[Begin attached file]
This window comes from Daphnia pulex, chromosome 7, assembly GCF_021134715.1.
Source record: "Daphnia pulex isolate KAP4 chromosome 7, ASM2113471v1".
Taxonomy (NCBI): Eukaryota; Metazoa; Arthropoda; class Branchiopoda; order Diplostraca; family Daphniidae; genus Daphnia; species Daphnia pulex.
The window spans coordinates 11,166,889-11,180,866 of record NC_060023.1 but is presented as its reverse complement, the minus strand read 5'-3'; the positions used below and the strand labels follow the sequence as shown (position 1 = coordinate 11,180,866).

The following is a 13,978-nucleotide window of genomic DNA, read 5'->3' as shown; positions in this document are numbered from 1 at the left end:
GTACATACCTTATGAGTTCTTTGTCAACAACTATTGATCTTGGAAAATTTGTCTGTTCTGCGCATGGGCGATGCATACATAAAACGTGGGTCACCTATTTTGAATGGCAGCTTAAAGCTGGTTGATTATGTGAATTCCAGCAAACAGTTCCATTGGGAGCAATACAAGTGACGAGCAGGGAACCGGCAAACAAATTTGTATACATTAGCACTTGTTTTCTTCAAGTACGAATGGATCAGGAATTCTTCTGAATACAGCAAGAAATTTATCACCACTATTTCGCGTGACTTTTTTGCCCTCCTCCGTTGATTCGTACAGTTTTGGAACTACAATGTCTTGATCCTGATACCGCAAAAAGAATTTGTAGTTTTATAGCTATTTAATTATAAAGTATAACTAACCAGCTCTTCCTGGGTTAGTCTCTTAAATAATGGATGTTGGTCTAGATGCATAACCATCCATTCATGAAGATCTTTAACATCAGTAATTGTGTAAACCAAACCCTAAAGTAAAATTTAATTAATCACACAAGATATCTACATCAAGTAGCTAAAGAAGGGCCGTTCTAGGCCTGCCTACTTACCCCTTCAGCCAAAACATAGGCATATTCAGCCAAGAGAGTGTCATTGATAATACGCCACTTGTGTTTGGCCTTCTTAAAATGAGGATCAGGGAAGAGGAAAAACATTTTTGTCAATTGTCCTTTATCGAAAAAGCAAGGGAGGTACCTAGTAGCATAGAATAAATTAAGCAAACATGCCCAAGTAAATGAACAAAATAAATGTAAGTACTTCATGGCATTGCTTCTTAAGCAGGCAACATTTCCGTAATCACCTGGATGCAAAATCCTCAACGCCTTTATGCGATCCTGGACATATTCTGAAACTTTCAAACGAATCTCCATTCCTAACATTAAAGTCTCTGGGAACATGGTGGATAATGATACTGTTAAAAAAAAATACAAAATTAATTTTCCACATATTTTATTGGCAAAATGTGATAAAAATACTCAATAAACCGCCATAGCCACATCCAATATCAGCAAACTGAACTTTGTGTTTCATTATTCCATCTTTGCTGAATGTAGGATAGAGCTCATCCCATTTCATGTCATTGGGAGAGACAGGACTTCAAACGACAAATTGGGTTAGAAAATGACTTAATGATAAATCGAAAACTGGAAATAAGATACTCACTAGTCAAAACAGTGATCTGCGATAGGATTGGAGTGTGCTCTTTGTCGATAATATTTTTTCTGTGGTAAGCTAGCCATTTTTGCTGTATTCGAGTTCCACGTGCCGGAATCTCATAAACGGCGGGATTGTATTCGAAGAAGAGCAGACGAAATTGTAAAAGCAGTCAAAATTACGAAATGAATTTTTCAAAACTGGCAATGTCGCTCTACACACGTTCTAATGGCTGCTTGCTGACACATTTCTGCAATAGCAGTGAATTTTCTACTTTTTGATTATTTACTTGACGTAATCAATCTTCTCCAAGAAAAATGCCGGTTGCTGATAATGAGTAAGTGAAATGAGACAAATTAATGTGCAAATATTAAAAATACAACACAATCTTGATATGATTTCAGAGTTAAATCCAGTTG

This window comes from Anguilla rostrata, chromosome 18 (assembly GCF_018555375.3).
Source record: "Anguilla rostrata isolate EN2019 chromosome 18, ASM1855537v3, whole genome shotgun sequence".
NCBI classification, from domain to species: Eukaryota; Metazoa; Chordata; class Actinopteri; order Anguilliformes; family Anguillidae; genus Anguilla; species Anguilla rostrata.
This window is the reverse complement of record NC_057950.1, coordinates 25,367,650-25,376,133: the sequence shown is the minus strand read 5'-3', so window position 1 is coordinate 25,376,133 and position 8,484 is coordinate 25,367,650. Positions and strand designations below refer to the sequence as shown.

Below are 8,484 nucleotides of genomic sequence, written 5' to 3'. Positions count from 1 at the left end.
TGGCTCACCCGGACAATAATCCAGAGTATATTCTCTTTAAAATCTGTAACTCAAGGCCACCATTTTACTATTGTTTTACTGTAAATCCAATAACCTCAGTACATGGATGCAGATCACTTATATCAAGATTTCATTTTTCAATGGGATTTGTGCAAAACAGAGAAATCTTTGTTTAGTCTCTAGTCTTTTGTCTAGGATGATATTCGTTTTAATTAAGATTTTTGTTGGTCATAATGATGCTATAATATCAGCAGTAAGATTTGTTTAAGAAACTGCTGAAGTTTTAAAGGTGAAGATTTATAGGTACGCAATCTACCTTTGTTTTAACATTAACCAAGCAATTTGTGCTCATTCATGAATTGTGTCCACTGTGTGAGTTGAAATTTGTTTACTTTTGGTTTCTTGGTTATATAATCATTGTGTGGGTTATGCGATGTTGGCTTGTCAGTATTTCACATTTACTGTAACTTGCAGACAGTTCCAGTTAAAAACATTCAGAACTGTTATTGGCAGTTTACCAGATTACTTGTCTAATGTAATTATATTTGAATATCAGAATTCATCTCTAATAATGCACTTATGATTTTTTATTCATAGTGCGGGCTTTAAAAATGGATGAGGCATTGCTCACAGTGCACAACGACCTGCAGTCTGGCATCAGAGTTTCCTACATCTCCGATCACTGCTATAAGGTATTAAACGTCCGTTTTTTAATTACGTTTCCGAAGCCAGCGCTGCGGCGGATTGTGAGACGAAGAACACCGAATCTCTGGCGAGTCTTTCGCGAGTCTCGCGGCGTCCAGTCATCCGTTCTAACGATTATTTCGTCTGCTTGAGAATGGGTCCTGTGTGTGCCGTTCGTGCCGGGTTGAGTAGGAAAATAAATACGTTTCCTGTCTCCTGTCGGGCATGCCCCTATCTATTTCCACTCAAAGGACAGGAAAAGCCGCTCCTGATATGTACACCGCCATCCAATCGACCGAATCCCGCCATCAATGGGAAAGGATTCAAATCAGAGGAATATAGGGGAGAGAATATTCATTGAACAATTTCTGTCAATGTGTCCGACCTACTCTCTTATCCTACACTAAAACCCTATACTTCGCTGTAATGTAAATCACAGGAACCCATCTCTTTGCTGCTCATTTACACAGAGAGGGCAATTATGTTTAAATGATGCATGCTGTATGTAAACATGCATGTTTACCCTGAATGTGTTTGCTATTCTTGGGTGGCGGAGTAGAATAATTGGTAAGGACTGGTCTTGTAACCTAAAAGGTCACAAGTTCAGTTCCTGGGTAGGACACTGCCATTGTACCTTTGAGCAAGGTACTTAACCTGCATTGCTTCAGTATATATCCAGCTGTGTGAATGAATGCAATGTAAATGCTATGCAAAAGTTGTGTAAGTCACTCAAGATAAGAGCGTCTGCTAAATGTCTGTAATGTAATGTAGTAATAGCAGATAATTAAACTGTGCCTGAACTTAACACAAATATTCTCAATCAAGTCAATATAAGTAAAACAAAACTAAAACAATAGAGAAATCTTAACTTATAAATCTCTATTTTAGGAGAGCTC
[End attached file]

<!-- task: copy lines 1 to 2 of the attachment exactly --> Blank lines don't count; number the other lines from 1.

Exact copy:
This window comes from Daphnia pulex, chromosome 7, assembly GCF_021134715.1.
Source record: "Daphnia pulex isolate KAP4 chromosome 7, ASM2113471v1".